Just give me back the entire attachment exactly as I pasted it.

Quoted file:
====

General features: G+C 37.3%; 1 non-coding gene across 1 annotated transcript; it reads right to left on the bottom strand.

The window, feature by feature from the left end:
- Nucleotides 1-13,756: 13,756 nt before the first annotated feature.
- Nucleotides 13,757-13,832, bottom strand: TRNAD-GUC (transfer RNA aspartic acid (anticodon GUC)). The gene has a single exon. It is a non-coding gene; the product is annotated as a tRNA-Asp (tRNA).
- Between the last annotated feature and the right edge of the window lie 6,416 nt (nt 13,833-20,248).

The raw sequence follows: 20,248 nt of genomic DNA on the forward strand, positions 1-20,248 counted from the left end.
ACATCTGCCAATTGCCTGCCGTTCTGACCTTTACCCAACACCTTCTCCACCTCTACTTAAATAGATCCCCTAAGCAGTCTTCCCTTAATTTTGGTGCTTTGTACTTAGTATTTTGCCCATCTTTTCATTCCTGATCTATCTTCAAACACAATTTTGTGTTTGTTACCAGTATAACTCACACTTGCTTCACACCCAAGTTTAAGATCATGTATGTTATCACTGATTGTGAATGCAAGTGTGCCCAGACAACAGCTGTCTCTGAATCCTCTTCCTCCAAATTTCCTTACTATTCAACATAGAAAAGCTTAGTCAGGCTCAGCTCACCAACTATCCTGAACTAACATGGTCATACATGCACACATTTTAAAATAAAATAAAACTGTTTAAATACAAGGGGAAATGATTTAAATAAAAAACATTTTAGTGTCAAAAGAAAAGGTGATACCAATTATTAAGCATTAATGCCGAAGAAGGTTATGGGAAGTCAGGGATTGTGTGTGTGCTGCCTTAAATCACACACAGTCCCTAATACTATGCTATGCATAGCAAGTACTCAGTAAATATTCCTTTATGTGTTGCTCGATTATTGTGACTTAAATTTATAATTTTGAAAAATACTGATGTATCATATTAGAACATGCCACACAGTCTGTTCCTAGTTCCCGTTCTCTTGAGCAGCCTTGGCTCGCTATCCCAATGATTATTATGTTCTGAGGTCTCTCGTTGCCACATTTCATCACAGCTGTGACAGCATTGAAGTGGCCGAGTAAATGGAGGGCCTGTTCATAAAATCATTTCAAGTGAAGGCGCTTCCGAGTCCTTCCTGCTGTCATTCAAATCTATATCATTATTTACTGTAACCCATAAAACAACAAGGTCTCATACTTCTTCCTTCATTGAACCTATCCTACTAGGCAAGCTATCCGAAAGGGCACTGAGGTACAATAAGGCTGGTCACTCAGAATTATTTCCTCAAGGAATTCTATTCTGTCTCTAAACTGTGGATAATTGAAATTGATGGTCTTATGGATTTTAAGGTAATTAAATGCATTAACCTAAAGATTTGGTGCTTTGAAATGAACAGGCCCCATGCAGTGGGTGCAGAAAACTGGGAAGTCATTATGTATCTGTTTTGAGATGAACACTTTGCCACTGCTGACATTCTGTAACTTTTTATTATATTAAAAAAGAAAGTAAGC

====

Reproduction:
General features: G+C 37.3%; 1 non-coding gene across 1 annotated transcript; it reads right to left on the bottom strand.

The window, feature by feature from the left end:
- Nucleotides 1-13,756: 13,756 nt before the first annotated feature.
- Nucleotides 13,757-13,832, bottom strand: TRNAD-GUC (transfer RNA aspartic acid (anticodon GUC)). The gene has a single exon. It is a non-coding gene; the product is annotated as a tRNA-Asp (tRNA).
- Between the last annotated feature and the right edge of the window lie 6,416 nt (nt 13,833-20,248).

The raw sequence follows: 20,248 nt of genomic DNA on the forward strand, positions 1-20,248 counted from the left end.
ACATCTGCCAATTGCCTGCCGTTCTGACCTTTACCCAACACCTTCTCCACCTCTACTTAAATAGATCCCCTAAGCAGTCTTCCCTTAATTTTGGTGCTTTGTACTTAGTATTTTGCCCATCTTTTCATTCCTGATCTATCTTCAAACACAATTTTGTGTTTGTTACCAGTATAACTCACACTTGCTTCACACCCAAGTTTAAGATCATGTATGTTATCACTGATTGTGAATGCAAGTGTGCCCAGACAACAGCTGTCTCTGAATCCTCTTCCTCCAAATTTCCTTACTATTCAACATAGAAAAGCTTAGTCAGGCTCAGCTCACCAACTATCCTGAACTAACATGGTCATACATGCACACATTTTAAAATAAAATAAAACTGTTTAAATACAAGGGGAAATGATTTAAATAAAAAACATTTTAGTGTCAAAAGAAAAGGTGATACCAATTATTAAGCATTAATGCCGAAGAAGGTTATGGGAAGTCAGGGATTGTGTGTGTGCTGCCTTAAATCACACACAGTCCCTAATACTATGCTATGCATAGCAAGTACTCAGTAAATATTCCTTTATGTGTTGCTCGATTATTGTGACTTAAATTTATAATTTTGAAAAATACTGATGTATCATATTAGAACATGCCACACAGTCTGTTCCTAGTTCCCGTTCTCTTGAGCAGCCTTGGCTCGCTATCCCAATGATTATTATGTTCTGAGGTCTCTCGTTGCCACATTTCATCACAGCTGTGACAGCATTGAAGTGGCCGAGTAAATGGAGGGCCTGTTCATAAAATCATTTCAAGTGAAGGCGCTTCCGAGTCCTTCCTGCTGTCATTCAAATCTATATCATTATTTACTGTAACCCATAAAACAACAAGGTCTCATACTTCTTCCTTCATTGAACCTATCCTACTAGGCAAGCTATCCGAAAGGGCACTGAGGTACAATAAGGCTGGTCACTCAGAATTATTTCCTCAAGGAATTCTATTCTGTCTCTAAACTGTGGATAATTGAAATTGATGGTCTTATGGATTTTAAGGTAATTAAATGCATTAACCTAAAGATTTGGTGCTTTGAAATGAACAGGCCCCATGCAGTGGGTGCAGAAAACTGGGAAGTCATTATGTATCTGTTTTGAGATGAACACTTTGCCACTGCTGACATTCTGTAACTTTTTATTATATTAAAAAAGAAAGTAAGC